When Kobe Bryant died on January 26, there was an outpouring of grief for the legendary NBA champion. Sports fans placed bouquets of flowers at his high school and held a vigil outside the Staples Centre [in Los Angeles, US]. Shaquille O’Neal, his friend and former Lakers teammate, cried on TV while giving an emotional tribute.
Much of this grieving also took place on social media. His widow, Vanessa Bryant, wrote a powerful tribute on Instagram that was “liked” by more than nine million people. So did Carmelo Anthony and Chris Paul. Grief is no longer private these days, which lets us mourn together. But doing so also allows people to publicly shame how others deal with loss.
“Cancel the games. Cancel the Grammys.,” one person wrote on Twitter. Another criticised those who brought up the rape allegation against Bryant in their commemorations: “Some people have no respect for the dead.”
This is part of a broader phenomenon.
Everyone responds to death differently, and it’s psychologically healthy to focus on parts of our identity that are not touched by tragedy.
These “grief police” enforce murky standards of who should be sad, when they’re allowed to be and to what degree. They insist that our grief must be overwhelming and ubiquitous, and for all parts of our lives to be put on hold. This isn’t just problematic in the moment; introducing guilt into the grieving process can negatively impact others’ ability to heal.
Something similar happened at Barnard College where, in December, we were forced to grieve in the media spotlight after one of the newest members of our community, the first-year student Tess Majors, was murdered. I have spent my career researching anxiety and worry, and I was struck by a commonality among people on campus: Amid their feelings of heartbreak, members of our community were worried about how others would perceive their specific form of grieving.
I wasn’t aware of students policing others’ grief, but the perception that this was happening still had an effect, especially given the media attention around the tragedy. One student told me that, in the midst of her deep sorrow, she also felt guilty about feeling eager to write her final papers and was worried she would be judged for not mourning in the “right” way. Another student mentioned that she didn’t know Tess Majors personally and was feeling all right, even looking forward to a long-planned family trip over break, but was going to keep this thought to herself.
LeBron James was skewered online
I bet some of the NBA players who were eager to play in the wake of Bryant’s death also had mixed feelings — because they [were afraid of] being judged. LeBron James was skewered online for not immediately posting about his friend and mentor: “Why are you not posting Kobe? I never liked LeBron because he is always FULL of himself,” one person wrote on social media.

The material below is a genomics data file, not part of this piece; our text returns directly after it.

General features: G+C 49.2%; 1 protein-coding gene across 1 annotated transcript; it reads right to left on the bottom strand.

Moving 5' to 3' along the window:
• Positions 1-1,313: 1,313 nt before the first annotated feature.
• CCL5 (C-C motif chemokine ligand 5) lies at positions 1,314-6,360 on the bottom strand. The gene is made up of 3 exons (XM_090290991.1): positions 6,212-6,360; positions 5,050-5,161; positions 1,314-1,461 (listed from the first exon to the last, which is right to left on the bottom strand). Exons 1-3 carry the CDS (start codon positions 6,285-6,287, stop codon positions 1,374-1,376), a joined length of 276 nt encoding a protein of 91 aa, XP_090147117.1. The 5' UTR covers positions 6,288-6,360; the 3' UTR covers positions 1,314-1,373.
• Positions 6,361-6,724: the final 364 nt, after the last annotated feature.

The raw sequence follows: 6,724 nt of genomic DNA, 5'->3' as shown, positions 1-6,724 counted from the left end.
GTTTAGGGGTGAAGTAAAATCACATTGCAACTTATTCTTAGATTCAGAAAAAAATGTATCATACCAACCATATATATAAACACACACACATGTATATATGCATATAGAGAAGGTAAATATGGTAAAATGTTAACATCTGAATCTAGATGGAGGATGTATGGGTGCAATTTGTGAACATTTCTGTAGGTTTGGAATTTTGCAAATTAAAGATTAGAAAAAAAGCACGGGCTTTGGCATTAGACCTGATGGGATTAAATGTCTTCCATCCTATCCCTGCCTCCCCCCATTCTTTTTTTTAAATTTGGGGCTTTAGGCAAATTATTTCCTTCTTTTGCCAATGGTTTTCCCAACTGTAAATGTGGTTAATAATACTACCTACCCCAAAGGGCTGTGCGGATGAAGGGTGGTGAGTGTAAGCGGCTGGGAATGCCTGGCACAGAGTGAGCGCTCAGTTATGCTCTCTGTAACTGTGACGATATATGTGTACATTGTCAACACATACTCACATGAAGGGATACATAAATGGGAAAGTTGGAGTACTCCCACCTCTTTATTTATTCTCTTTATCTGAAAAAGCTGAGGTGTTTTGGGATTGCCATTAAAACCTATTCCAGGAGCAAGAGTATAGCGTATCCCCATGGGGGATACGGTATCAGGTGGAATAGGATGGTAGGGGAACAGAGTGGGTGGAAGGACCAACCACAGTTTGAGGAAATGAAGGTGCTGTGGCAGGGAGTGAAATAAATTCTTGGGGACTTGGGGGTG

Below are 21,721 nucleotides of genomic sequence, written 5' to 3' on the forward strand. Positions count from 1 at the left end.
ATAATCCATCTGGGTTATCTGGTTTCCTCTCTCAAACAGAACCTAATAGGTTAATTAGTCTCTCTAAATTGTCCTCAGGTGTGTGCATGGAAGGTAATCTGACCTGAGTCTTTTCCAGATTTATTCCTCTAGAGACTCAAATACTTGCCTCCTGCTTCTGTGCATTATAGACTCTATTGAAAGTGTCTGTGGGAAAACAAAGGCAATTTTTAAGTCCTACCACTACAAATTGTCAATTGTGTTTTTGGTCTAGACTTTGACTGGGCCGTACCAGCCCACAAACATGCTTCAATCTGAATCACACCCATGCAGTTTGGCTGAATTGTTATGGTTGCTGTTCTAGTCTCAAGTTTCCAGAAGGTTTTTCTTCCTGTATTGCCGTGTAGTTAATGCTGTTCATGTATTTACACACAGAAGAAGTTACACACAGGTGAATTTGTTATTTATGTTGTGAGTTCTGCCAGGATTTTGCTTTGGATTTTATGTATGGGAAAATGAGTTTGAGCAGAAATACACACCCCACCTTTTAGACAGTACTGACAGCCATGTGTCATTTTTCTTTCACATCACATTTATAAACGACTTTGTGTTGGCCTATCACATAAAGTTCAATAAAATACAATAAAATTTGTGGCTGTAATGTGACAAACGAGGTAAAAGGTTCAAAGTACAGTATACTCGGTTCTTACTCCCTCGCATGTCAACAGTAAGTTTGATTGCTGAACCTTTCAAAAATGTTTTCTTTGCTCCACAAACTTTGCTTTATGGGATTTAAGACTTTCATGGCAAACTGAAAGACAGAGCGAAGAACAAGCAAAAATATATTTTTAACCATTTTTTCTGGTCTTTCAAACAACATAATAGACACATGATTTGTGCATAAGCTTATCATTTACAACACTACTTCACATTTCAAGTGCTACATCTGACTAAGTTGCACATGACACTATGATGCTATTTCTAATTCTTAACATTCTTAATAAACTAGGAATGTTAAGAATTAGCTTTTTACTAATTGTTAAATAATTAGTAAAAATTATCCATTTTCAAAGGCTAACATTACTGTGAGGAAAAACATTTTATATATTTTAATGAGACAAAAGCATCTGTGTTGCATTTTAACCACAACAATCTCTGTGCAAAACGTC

Public grieving doesn’t happen in a single community where there are shared social norms for how to react, like sitting shiva or walking in a second line. If bereaved players are slow to comment publicly, should we call them out? Must everyone who has ever met Bryant say something in public? When people with vastly different lived experiences come together around a public death, there is no real shared understanding of what is appropriate; this is why the grief police wield such power in calling people out.
Unfortunately, introducing blame into the grieving process causes people to question whether they are dealing with loss the right way and to feel guilty about what they do, say and feel. Recent research has linked guilt in bereavement to a wide range of mental and physical difficulties, including depression. So how, in the age of communal and public mourning, do we grieve and not let the grief police undercut how we feel? How do we continue to perform at our best with heavy hearts?
It is OK for a grieving athlete to play an important game; the same goes for a student who wants to take her finals in the wake of a campus tragedy...People who express (and value) different aspects of who they are tend to be psychologically stronger.
Everyone responds to death differently, and it’s psychologically healthy to focus on parts of our identity that are not touched by tragedy. It is OK for a grieving athlete to play an important game; the same goes for a student who wants to take her finals in the wake of a campus tragedy. Research on resiliency shows quite clearly that people who express (and value) different aspects of who they are tend to be psychologically stronger. For example, their role as an athlete, student or parent provides another outlet to express themselves if they experience a setback or loss in one aspect of their life, or if one of the ways they identify themselves is called into doubt.
Embracing the fullness of our identities in no way represents a lack of respect or a blindness to the gravity of a tragedy. Quite the opposite: It is only through this process that we can effectively take care of one another, including those who have been most affected.
Despite my expertise in this subject, I have had to force myself over the last month to realise that, even in mourning, I have to juggle life as a college president, a researcher, a mother, an athlete and a friend — not only for my own health and mindset, but also for the well-being of those around me. When the grief police arrive, we need to give ourselves licence to express positive emotions and affirm other aspects of ourselves that we value outside of the tragedy. Doing so means we will feel more in control and cope better down the line.
— Sian Beilock, a cognitive scientist, is the president of Barnard College, New York.